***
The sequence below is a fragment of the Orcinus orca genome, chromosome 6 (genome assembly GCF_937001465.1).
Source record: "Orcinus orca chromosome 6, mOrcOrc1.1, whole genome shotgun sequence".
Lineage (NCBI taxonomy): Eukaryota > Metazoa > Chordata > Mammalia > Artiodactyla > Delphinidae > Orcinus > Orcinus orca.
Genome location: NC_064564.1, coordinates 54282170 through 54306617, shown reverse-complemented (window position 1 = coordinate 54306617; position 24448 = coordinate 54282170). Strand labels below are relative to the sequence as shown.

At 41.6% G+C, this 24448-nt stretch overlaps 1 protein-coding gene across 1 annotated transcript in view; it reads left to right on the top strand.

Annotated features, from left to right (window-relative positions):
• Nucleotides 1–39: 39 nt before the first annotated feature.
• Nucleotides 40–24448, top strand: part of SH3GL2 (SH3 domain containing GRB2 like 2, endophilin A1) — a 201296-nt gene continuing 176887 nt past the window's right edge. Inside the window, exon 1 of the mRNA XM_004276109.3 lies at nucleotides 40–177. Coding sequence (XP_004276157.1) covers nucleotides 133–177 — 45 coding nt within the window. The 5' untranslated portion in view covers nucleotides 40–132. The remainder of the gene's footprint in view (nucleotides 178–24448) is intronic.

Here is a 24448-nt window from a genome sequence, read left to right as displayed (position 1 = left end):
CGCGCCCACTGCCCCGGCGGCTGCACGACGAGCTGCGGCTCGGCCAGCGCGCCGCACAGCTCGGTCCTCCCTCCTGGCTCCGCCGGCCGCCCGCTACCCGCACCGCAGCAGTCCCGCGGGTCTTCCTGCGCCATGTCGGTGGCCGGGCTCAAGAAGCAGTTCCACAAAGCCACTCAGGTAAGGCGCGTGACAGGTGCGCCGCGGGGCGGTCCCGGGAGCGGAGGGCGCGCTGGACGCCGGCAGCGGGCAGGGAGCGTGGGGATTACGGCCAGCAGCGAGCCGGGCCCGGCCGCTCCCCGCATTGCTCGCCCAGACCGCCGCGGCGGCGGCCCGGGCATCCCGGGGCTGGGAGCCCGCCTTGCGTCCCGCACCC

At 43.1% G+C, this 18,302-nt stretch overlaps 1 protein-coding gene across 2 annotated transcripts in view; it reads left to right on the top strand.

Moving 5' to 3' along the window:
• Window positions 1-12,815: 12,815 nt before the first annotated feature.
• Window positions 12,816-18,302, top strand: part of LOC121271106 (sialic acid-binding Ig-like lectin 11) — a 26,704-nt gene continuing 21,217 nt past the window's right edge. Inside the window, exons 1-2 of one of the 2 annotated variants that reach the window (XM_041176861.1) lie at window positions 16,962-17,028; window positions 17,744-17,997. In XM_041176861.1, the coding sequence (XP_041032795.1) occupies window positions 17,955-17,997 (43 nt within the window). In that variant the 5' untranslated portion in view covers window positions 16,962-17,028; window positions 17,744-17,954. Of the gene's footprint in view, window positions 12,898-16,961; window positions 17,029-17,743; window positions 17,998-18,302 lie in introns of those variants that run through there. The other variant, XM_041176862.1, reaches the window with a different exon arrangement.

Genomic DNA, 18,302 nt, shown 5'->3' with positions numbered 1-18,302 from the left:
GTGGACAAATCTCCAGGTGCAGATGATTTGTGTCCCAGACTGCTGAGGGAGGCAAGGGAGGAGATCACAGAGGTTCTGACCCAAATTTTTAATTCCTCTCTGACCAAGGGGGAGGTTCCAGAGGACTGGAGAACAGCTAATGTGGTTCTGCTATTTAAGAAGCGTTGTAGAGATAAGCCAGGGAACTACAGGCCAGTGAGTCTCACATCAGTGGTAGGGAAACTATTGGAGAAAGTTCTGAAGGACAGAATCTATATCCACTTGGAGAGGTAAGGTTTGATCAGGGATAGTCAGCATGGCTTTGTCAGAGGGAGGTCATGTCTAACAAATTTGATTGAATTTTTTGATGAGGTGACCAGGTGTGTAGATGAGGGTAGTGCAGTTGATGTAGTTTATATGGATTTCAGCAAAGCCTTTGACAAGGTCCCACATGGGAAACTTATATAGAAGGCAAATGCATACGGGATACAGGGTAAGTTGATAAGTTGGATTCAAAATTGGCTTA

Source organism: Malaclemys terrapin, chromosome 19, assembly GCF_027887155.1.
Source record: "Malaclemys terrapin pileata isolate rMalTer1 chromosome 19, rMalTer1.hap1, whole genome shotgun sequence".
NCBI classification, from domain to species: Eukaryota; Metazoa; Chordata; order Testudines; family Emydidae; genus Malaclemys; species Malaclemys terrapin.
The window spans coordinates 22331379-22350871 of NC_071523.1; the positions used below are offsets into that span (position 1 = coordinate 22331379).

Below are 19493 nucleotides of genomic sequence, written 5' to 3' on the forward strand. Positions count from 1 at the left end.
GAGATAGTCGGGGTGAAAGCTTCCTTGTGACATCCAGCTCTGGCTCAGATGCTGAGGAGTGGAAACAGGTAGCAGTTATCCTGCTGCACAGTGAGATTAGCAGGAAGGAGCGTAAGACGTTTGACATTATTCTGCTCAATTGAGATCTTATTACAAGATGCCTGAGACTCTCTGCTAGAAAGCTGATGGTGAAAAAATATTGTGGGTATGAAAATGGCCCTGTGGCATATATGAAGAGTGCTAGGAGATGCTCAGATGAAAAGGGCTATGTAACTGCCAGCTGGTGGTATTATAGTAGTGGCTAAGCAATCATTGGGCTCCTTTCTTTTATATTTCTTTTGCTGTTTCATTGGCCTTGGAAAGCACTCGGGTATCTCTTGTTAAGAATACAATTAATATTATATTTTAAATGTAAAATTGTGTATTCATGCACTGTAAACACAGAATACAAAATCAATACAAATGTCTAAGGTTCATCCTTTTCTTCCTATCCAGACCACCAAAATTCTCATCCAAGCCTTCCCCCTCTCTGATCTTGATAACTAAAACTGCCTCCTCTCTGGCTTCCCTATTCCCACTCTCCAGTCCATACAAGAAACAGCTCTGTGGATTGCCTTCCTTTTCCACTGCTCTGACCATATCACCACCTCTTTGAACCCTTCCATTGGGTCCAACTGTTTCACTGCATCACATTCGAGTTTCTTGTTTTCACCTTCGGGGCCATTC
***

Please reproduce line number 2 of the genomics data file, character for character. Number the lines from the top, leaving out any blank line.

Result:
Source record: "Orcinus orca chromosome 6, mOrcOrc1.1, whole genome shotgun sequence".